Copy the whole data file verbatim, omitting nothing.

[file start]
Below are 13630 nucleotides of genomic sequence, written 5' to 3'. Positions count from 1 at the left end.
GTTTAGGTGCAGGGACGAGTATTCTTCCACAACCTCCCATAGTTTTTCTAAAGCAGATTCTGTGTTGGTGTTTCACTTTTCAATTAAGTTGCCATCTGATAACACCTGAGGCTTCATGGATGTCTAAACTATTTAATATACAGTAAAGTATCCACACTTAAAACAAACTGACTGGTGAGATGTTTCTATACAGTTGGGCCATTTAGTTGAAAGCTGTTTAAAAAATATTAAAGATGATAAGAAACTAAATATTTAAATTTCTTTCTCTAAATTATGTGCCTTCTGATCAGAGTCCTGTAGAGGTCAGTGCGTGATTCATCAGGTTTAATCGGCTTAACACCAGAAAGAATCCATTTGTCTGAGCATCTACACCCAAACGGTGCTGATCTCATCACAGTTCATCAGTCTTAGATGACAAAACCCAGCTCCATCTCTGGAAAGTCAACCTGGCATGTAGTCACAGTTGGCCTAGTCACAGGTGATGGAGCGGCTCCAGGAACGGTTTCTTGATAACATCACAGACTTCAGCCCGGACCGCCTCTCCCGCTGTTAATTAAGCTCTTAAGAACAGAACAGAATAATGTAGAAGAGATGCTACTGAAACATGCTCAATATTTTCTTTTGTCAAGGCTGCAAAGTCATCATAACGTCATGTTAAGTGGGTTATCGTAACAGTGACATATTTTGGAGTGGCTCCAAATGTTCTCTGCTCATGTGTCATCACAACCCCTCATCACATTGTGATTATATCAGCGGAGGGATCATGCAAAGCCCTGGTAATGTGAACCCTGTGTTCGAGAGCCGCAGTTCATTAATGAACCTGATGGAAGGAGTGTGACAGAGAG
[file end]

Below are 13630 nucleotides of genomic sequence, written 5' to 3'. Positions count from 1 at the left end.
GTTTAGGTGCAGGGACGAGTATTCTTCCACAACCTCCCATAGTTTTTCTAAAGCAGATTCTGTGTTGGTGTTTCACTTTTCAATTAAGTTGCCATCTGATAACACCTGAGGCTTCATGGATGTCTAAACTATTTAATATACAGTAAAGTATCCACACTTAAAACAAACTGACTGGTGAGATGTTTCTATACAGTTGGGCCATTTAGTTGAAAGCTGTTTAAAAAATATTAAAGATGATAAGAAACTAAATATTTAAATTTCTTTCTCTAAATTATGTGCCTTCTGATCAGAGTCCTGTAGAGGTCAGTGCGTGATTCATCAGGTTTAATCGGCTTAACACCAGAAAGAATCCATTTGTCTGAGCATCTACACCCAAACGGTGCTGATCTCATCACAGTTCATCAGTCTTAGATGACAAAACCCAGCTCCATCTCTGGAAAGTCAACCTGGCATGTAGTCACAGTTGGCCTAGTCACAGGTGATGGAGCGGCTCCAGGAACGGTTTCTTGATAACATCACAGACTTCAGCCCGGACCGCCTCTCCCGCTGTTAATTAAGCTCTTAAGAACAGAACAGAATAATGTAGAAGAGATGCTACTGAAACATGCTCAATATTTTCTTTTGTCAAGGCTGCAAAGTCATCATAACGTCATGTTAAGTGGGTTATCGTAACAGTGACATATTTTGGAGTGGCTCCAAATGTTCTCTGCTCATGTGTCATCACAACCCCTCATCACATTGTGATTATATCAGCGGAGGGATCATGCAAAGCCCTGGTAATGTGAACCCTGTGTTCGAGAGCCGCAGTTCATTAATGAACCTGATGGAAGGAGTGTGACAGAGAG